The federal judge overseeing the multidistrict concussion litigation against the National Football League on Tuesday denied the proposed preliminary settlement in the case, writing that she has reservations about the amount of dollars in the accord.
U.S. District Judge Anita Brody, sitting in the Eastern District of Pennsylvania, released a 12-page memorandum in which she stated that the $760 million figure may not be enough to compensate those former professional football players who say they were not adequately warned about the long-term health risks associated with on-the-field head trauma.
“I am primarily concerned that not all Retired NFL Football Players who ultimately receive a Qualifying Diagnosis or their related claimants will be paid,” Brody wrote. “In various hypothetical scenarios, the Monetary Award Fund may lack the necessary funds to pay Monetary Awards for Qualifying Diagnoses.”
Court papers show that about 20,000 individuals would be eligible to receive compensation under the settlement.
Brody wrote that the plaintiffs allege that their economists conducted analyses to ensure that sufficient funding would be available to pay benefits to all eligible class members given the size of the class and projected incidence rates, and that the plaintiffs’ lawyers “believe” that the aggregate sum is sufficient to compensate all retired NFL players who may receive qualifying diagnoses, but that “no such analyses were provided to me in support of the Plaintiffs’ Motion."
“In the absence of additional supporting evidence, I have concerns about the fairness, reasonableness, and adequacy of the Settlement,” Brody wrote.
The judge did praise the parties for a “commendable effort to reach a negotiated resolution to this dispute,” and went on to write that there is nothing to indicate that the proposed settlement was not the result of “good faith, arm’s-length negotiations between adversaries.
“Nonetheless,” Brody wrote, “on the basis of the present record, I am not yet satisfied that the Settlement ‘has no obvious deficiencies, grants no preferential treatment to segments of the class, and falls within the range of possible approval.'”
Brody also made clear that preliminary approval is “not simply a judicial ‘rubber stamp’ of the parties’ agreement.”
The judge cited precedence from the U.S. Court of Appeals for the Third Circuit that says, “In cases such as this, where settlement negotiations precede class certification, and approval for settlement and certification are sought simultaneously, we require district courts to be even ‘more scrupulous than usual’ when examining the fairness of the proposed settlement.”
The sides announced in August that they had reached a proposed $765 million settlement in the case.
Brody, the judge overseeing the MDL, had earlier appointed retired U.S. District Judge Layn Phillips to serve as a mediator to handle the talks between the two camps.
Phillips had announced that the settlement would end the litigation against the NFL and NFL Properties and provide medical and other benefits, as well as cash dollars, to injured former players and their families.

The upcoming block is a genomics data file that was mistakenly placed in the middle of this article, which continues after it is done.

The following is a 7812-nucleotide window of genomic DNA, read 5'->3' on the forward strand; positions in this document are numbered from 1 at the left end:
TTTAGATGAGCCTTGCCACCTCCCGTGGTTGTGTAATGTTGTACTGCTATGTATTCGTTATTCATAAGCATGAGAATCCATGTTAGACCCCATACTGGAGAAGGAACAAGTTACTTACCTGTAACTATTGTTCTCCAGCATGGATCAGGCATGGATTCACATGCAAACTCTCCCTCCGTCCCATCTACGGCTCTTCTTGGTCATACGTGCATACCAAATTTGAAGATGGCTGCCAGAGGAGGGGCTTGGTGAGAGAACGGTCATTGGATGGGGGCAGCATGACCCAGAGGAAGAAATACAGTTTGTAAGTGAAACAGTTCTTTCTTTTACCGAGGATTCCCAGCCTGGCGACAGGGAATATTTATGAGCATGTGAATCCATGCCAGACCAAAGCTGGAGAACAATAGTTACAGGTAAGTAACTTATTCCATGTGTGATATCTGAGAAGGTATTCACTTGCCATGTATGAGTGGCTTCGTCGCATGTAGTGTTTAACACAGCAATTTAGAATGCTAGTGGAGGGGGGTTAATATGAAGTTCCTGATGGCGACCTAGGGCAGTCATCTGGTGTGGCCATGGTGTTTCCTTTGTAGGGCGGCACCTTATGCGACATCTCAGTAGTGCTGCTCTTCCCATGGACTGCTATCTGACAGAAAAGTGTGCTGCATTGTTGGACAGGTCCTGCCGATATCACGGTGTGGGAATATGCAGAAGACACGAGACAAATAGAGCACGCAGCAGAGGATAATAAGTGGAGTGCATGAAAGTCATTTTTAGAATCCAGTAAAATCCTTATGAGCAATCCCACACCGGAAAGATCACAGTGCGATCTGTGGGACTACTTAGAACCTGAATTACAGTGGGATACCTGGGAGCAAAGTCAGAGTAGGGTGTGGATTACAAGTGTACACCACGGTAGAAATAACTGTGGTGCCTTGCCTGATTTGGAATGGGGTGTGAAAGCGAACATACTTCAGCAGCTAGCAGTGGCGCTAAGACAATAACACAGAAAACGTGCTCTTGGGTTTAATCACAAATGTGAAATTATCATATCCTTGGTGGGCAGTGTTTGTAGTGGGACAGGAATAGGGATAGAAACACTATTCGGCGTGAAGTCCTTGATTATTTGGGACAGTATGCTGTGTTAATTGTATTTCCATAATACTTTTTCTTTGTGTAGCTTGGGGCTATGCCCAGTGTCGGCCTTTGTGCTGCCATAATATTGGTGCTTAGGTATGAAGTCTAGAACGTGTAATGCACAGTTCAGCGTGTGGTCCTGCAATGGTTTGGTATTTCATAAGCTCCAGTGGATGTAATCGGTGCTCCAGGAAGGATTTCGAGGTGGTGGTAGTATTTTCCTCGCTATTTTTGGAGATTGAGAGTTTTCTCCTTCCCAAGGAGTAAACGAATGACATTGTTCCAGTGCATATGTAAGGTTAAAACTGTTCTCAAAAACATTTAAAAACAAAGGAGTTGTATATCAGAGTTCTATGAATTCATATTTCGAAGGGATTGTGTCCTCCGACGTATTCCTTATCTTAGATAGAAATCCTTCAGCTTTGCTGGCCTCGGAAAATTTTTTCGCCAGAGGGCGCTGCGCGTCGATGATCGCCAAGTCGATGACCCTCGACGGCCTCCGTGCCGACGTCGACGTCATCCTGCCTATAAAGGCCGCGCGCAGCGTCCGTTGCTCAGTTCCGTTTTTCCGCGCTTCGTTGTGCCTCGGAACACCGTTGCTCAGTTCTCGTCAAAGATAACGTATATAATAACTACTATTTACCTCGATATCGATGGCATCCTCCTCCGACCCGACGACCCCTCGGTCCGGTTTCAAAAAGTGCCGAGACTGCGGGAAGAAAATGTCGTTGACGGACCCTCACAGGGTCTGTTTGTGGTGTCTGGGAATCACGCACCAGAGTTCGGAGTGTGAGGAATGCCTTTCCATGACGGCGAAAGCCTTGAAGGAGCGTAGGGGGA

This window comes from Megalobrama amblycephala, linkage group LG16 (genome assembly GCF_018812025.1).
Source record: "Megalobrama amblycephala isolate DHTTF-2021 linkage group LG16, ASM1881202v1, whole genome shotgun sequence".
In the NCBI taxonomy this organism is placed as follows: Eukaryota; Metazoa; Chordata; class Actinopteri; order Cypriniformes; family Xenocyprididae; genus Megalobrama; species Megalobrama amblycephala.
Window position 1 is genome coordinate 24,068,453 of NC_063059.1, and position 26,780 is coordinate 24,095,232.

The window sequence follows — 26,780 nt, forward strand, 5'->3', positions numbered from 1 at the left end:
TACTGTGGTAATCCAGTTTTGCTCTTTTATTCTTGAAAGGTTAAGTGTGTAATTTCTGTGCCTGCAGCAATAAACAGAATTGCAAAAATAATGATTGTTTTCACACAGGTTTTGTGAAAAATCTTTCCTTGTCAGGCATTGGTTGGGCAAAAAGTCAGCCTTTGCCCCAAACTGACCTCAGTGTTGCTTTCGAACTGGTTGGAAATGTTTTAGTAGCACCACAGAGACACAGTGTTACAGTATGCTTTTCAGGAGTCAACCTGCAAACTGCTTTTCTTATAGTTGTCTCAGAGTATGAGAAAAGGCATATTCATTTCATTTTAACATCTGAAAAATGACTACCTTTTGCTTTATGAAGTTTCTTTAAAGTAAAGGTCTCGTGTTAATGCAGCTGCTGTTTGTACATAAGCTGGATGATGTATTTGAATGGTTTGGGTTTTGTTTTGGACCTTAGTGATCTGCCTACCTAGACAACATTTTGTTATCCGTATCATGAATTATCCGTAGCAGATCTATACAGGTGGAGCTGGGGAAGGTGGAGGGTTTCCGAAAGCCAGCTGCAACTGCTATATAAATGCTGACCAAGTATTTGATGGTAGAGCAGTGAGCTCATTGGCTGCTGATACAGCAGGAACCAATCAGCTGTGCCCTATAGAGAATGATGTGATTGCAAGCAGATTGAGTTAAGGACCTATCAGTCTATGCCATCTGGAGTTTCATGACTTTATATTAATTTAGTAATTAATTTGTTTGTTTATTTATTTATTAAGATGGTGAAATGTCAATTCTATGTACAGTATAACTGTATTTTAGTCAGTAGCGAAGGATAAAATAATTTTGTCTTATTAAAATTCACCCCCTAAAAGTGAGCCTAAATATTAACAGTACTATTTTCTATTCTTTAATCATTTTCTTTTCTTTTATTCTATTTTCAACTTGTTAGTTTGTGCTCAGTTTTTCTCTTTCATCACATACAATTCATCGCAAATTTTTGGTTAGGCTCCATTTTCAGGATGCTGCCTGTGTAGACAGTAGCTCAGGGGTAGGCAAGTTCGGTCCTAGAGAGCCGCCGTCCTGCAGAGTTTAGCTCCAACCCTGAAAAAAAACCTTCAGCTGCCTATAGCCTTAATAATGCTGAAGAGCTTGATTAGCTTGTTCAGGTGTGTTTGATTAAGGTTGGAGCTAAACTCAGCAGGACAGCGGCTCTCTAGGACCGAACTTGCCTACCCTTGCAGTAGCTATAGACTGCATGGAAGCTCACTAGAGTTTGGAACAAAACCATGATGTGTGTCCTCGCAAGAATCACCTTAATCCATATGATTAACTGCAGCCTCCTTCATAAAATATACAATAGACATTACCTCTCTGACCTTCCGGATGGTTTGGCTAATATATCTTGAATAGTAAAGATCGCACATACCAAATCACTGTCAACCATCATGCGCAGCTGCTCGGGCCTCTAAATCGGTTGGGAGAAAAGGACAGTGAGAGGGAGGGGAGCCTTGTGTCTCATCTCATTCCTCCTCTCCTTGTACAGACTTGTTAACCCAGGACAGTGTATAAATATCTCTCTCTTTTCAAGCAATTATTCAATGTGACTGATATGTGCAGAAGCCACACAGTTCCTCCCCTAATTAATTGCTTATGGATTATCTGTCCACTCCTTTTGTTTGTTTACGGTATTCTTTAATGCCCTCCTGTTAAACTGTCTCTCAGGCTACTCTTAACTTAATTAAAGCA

The first lawsuits had started rolling in July 2011.
The plaintiffs and their spouses accused the defendants of breaching their duties to the players by failing to take reasonable actions to protect the athletes from chronic risks created by concussive and sub-concussive head injuries and that the NFL parties concealed those risks.
The growing lawsuits were soon consolidated into a multidistrict litigation and Brody was assigned by a federal judicial panel to handle all pre-trial matters.
Brody had directed the parties into mediation in July, with Phillips assigned to oversee the talks.
During the course of the mediation, according to Brody’s recent memorandum, the two sides met with various medical, actuarial and economic experts to determine, develop and test an appropriate settlement framework to meet the needs of the retired players suffering from chronic injuries.
The two subclasses that made up the settlement class were retired players who were not diagnosed with a “qualifying diagnosis” prior to the date of class certification, and those who were diagnosed with injuries prior to that date.
The second subclass also consisted of representatives of deceased players who had been diagnosed with such diseases before death.
The settlement had the NFL making $760 million in payments to the class members over a two-decade period, with $675 million going into a monetary award fund that would award cash to retired players who already have a qualifying diagnosis or would receive one in the future.
The settlement also provided for a $75 million baseline assessment program that would offer eligible retired players baseline neuropsychological and neurological evaluations to determine the existence and extent of any cognitive defects.
It also would have set aside $10 million for an education fund to fund programs promoting safety and injury prevention with regard to football players, including safety-related initiatives in youth football.
Plaintiffs’ lawyers were asking $112.5 million in legal fees.
In her memorandum, Brody wrote that even if only 10 percent of retired players eventually receive a qualifying diagnosis, “it’s difficult to see how the Monetary Award Fun would have the funds available over its lifespan to pay all claimants at these significant award levels.”
The settlement contemplated a $675 million monetary award fund with a 65-year lifespan for the class of approximately 20,000 people, Brody noted.
The judge wrote that the current record “does not sufficiently address my concerns."